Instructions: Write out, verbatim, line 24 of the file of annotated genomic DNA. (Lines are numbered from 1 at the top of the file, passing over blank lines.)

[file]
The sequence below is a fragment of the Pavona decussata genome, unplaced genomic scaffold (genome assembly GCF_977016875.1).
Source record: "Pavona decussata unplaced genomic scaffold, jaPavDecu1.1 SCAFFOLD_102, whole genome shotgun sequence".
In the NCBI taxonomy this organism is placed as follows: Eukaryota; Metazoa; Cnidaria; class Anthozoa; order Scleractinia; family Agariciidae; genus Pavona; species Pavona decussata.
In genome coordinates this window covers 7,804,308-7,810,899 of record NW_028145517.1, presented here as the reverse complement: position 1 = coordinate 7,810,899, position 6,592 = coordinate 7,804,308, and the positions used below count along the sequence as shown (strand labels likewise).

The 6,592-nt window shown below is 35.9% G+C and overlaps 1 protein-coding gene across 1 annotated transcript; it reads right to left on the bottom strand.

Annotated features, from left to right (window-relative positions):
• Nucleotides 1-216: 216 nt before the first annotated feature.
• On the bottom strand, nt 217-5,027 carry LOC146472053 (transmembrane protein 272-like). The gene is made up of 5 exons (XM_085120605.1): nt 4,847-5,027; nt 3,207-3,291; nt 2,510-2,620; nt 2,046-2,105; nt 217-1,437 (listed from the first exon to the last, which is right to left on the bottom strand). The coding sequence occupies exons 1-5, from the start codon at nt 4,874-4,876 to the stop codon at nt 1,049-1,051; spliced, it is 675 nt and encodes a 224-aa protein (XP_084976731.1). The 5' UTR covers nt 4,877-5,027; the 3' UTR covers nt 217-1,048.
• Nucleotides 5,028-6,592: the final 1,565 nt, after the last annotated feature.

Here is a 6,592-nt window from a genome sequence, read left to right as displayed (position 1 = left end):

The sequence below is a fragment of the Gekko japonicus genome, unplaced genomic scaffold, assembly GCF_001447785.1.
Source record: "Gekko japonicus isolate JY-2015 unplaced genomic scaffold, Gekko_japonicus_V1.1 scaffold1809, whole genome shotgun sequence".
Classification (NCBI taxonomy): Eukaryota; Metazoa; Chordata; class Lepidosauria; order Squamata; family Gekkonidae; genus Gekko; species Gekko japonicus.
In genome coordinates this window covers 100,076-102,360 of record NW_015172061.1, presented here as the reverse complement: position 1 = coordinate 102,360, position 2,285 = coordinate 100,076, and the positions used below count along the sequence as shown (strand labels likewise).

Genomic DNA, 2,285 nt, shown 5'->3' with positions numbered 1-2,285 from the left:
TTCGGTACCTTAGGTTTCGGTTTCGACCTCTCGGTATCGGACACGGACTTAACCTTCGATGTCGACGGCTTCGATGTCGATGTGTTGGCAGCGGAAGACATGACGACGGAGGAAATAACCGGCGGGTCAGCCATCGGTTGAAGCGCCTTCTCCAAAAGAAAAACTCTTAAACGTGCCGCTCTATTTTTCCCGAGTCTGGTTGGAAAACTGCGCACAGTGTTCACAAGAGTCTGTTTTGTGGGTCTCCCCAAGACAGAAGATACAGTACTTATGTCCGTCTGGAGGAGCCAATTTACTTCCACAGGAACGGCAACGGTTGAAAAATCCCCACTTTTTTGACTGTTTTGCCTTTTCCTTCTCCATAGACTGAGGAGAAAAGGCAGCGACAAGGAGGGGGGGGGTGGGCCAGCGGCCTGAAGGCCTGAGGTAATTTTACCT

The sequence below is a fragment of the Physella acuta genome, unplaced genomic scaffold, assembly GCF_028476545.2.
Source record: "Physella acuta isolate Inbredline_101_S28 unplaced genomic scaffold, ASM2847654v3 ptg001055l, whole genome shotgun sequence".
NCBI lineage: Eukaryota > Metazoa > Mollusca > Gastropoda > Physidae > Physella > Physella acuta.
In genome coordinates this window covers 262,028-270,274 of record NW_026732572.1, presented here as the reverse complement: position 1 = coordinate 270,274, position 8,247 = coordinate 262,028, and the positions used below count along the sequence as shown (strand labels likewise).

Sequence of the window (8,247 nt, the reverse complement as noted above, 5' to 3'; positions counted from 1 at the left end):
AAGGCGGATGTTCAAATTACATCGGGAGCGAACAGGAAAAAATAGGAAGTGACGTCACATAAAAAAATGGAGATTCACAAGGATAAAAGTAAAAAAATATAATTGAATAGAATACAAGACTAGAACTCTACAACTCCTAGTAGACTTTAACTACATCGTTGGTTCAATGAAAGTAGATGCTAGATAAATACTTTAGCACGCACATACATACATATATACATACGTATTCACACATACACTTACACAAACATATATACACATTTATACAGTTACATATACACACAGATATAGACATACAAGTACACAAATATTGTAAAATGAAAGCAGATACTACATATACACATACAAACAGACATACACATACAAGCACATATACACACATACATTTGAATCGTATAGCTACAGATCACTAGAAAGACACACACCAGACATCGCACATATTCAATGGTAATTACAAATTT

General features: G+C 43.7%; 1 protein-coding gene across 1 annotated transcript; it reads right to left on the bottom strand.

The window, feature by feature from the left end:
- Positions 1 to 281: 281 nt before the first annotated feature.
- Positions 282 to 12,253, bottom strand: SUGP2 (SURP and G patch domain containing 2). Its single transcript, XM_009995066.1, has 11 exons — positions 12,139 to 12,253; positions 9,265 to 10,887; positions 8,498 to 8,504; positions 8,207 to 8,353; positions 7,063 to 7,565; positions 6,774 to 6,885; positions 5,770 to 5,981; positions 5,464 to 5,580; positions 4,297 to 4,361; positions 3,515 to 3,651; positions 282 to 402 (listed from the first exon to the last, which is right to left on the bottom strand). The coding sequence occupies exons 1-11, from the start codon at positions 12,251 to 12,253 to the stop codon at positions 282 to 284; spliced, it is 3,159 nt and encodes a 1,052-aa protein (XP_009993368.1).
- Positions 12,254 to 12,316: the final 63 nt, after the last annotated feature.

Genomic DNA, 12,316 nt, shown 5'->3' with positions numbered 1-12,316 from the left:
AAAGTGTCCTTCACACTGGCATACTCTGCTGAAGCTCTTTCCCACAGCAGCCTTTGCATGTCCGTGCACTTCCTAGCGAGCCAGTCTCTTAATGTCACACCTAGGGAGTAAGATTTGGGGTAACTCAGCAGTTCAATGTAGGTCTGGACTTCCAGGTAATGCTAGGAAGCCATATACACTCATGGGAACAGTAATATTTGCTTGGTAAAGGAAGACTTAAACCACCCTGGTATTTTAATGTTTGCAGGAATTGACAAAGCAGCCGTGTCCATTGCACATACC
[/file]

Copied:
The window, feature by feature from the left end: